The call for Kid Reporter applications is now open! Click here to learn more.

Celebrating Halloween With R.L. Stine and Mary Pope Osborne

Slappy, the character created by R.L. Stine, gets a special seat at a Halloween event at the Library of Congress. 

On October 22, the Library of Congress in Washington, D.C., hosted Halloween Family Day. The event began with young visitors participating in “spooky” art activities on the Mezzanine level of the Library’s Great Hall. Attendees could also read a scary story in the reading corner or find an adventure in a book of their choosing. 

In the afternoon, the Library celebrated 30 years of two bestselling book series: R.L. Stine’s Goosebumps and Mary Pope Osborne’s Magic Tree House. The authors addressed an enthusiastic audience in the Coolidge Auditorium.

Before the program started, I was able to talk with Stine and Osborne about a variety of topics, from their favorite Halloween candy to their upcoming books. 

Both like Milky Ways. “I steal them from the basket that I give out to the kids,” Osborne said, smiling. 

Stine laughed. “I’ve eaten most of them already! Kids never even get hold of them.”

For Stine, Halloween is one of the best days of the year. He can’t remember a favorite costume from childhood, but he remembers a least-favorite one.

“I wanted to be something scary,” he recalled. “I wanted to be a vampire or a werewolf. But my parents went out and bought us costumes to wear. So they came back, and I opened the box, and there was a yellow duck costume. I had to be a fuzzy, yellow duck for Halloween. It was humiliating.”

He was able to use the experience in his novel called The Haunted Mask. “The girl, Carly Beth, wants to be scary,” he said, “and her mom gets her a fuzzy duck costume.”


Logan with authors R.L. Stine and Mary Pope Osborne. “This is my time of year,” Stine told Logan. “Kids like a good scare and scary movies. After Halloween, and November comes, everyone forgets about me. That’s it, I disappear.”


The authors said that they were honored to speak at the Library, which is one of the top research institutions in the world. “We’re going to do a little play, and it’s going to be fun to watch,” Osborne said.

Stine quipped, “They may not like it at all. It’s such a beautiful day. They might think, ‘What are we doing here?’”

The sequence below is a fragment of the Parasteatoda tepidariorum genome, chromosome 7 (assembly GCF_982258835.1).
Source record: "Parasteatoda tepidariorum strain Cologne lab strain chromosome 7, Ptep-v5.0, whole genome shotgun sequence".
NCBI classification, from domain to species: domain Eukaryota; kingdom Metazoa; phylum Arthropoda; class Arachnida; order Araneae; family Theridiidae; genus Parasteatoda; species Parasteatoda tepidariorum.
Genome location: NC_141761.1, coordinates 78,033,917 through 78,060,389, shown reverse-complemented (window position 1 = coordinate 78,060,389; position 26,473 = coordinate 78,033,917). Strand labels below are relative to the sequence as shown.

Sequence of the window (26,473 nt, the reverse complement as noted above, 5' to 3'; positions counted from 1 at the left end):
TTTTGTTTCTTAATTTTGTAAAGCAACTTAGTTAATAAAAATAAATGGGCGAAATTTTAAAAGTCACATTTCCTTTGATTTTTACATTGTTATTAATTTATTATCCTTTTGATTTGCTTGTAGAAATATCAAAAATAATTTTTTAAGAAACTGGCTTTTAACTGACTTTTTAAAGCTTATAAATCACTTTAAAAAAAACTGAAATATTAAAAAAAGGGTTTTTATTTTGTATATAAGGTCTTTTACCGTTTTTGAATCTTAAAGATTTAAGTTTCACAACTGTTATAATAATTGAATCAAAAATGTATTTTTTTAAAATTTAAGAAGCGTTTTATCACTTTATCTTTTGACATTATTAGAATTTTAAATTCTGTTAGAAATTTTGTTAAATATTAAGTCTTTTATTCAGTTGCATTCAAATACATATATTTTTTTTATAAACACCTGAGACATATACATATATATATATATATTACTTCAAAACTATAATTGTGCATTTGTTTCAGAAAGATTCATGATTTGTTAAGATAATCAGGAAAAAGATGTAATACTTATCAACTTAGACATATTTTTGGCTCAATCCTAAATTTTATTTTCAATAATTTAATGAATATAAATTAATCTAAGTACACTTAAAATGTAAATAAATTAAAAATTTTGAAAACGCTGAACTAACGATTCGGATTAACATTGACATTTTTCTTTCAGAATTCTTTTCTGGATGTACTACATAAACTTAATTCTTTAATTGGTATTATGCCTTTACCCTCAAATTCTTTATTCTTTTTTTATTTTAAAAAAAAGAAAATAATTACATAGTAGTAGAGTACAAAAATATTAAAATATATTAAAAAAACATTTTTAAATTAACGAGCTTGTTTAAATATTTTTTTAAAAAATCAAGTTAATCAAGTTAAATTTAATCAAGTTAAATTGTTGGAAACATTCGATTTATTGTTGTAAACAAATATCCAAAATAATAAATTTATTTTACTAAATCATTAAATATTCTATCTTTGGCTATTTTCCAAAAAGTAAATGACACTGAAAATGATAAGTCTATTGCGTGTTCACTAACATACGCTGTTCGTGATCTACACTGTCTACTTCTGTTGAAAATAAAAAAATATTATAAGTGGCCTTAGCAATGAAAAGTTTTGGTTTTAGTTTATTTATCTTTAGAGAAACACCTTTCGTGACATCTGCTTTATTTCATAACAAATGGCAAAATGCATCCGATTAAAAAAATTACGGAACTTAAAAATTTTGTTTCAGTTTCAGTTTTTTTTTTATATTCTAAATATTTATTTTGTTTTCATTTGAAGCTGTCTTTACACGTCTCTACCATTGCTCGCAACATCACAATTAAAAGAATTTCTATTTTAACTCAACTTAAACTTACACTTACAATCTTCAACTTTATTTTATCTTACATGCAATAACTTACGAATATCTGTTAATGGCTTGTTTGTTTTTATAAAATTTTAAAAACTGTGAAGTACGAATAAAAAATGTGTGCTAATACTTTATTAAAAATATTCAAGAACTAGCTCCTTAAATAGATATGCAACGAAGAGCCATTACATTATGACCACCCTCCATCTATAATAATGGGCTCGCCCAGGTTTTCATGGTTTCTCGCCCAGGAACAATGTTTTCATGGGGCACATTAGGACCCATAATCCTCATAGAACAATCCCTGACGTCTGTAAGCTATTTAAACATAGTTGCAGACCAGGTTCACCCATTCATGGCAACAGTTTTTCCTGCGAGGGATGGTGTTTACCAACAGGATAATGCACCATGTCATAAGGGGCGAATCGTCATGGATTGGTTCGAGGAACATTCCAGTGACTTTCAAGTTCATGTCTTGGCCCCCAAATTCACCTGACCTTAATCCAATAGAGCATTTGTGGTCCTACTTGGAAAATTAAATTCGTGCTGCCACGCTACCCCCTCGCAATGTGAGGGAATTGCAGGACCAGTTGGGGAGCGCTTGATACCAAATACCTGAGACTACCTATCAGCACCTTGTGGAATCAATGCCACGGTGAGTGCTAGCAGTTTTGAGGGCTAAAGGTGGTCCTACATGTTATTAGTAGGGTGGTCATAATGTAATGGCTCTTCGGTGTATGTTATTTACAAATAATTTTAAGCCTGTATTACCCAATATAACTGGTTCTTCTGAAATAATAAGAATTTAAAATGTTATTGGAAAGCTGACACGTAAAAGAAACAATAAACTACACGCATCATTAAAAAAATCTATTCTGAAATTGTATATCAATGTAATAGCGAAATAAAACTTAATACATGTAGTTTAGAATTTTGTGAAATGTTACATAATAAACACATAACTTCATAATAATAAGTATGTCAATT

Both authors use surprise and suspense in their novels. So I asked why they thought being scared can be a good thing. “In my series, the kids usually get scared,” Osborne said. “And then they solve a big problem.”  

Stine’s Goosebumps books are all about fear, but readers know that they’re safely reading in their rooms. “You have these adventures, and you know it’s going to be OK,” he said. “Every book has a happy ending.”

In Osborne’s latest title, Memories and Life Lessons from the Magic Tree House, she writes about her life and what she has learned from her fictional characters, Jack and Annie.

“Be curious,” Osborne said. “Look out in the world, and learn as much as you can.”

What is Stine’s advice for readers of the Goosebumps series? “Run!” he said, smiling. Then he added, “Kids learn that books are fun.”


“My kids are saving rhinos,” said Mary Pope Osborne about her fictional characters. “And mine are getting eaten!” Stine said.


While both authors are proud of the enduring popularity of their respective series, they’re not done yet. Osborne shared that Jack and Annie will be saving rhinos in South Africa in the latest Magic Tree House book, Rhinos at Recess.

Stine talked about his upcoming title, Fright Night. Readers will follow the adventures of a boy who moves to a town where a monster lives in the basement of every school. The monster is allowed to eat one child a year on Fright Night.

“My kids are saving rhinos,” Osborne said.

“And mine are getting eaten!” Stine replied.

Photos courtesy of the author